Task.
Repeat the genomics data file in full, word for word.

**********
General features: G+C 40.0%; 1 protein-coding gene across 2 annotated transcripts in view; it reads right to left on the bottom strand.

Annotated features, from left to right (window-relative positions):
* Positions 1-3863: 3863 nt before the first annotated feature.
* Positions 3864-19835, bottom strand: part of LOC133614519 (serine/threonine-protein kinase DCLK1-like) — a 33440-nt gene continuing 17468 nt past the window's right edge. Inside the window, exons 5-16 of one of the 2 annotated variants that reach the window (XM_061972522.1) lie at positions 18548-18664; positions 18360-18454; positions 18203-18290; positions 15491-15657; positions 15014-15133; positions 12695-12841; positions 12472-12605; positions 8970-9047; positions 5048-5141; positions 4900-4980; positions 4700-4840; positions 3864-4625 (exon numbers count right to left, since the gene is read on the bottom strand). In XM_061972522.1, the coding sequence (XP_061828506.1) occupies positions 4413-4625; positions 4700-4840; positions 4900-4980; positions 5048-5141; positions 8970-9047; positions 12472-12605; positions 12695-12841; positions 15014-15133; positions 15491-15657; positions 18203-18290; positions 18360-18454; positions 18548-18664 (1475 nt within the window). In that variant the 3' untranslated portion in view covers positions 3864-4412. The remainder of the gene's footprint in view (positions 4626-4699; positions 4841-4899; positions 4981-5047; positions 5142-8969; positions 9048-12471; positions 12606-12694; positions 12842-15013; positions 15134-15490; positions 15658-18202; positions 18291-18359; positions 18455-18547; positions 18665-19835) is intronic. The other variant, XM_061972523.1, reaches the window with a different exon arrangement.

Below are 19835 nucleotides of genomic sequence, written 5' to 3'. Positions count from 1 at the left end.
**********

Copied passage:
General features: G+C 40.0%; 1 protein-coding gene across 2 annotated transcripts in view; it reads right to left on the bottom strand.

Annotated features, from left to right (window-relative positions):
* Positions 1-3863: 3863 nt before the first annotated feature.
* Positions 3864-19835, bottom strand: part of LOC133614519 (serine/threonine-protein kinase DCLK1-like) — a 33440-nt gene continuing 17468 nt past the window's right edge. Inside the window, exons 5-16 of one of the 2 annotated variants that reach the window (XM_061972522.1) lie at positions 18548-18664; positions 18360-18454; positions 18203-18290; positions 15491-15657; positions 15014-15133; positions 12695-12841; positions 12472-12605; positions 8970-9047; positions 5048-5141; positions 4900-4980; positions 4700-4840; positions 3864-4625 (exon numbers count right to left, since the gene is read on the bottom strand). In XM_061972522.1, the coding sequence (XP_061828506.1) occupies positions 4413-4625; positions 4700-4840; positions 4900-4980; positions 5048-5141; positions 8970-9047; positions 12472-12605; positions 12695-12841; positions 15014-15133; positions 15491-15657; positions 18203-18290; positions 18360-18454; positions 18548-18664 (1475 nt within the window). In that variant the 3' untranslated portion in view covers positions 3864-4412. The remainder of the gene's footprint in view (positions 4626-4699; positions 4841-4899; positions 4981-5047; positions 5142-8969; positions 9048-12471; positions 12606-12694; positions 12842-15013; positions 15134-15490; positions 15658-18202; positions 18291-18359; positions 18455-18547; positions 18665-19835) is intronic. The other variant, XM_061972523.1, reaches the window with a different exon arrangement.

Below are 19835 nucleotides of genomic sequence, written 5' to 3'. Positions count from 1 at the left end.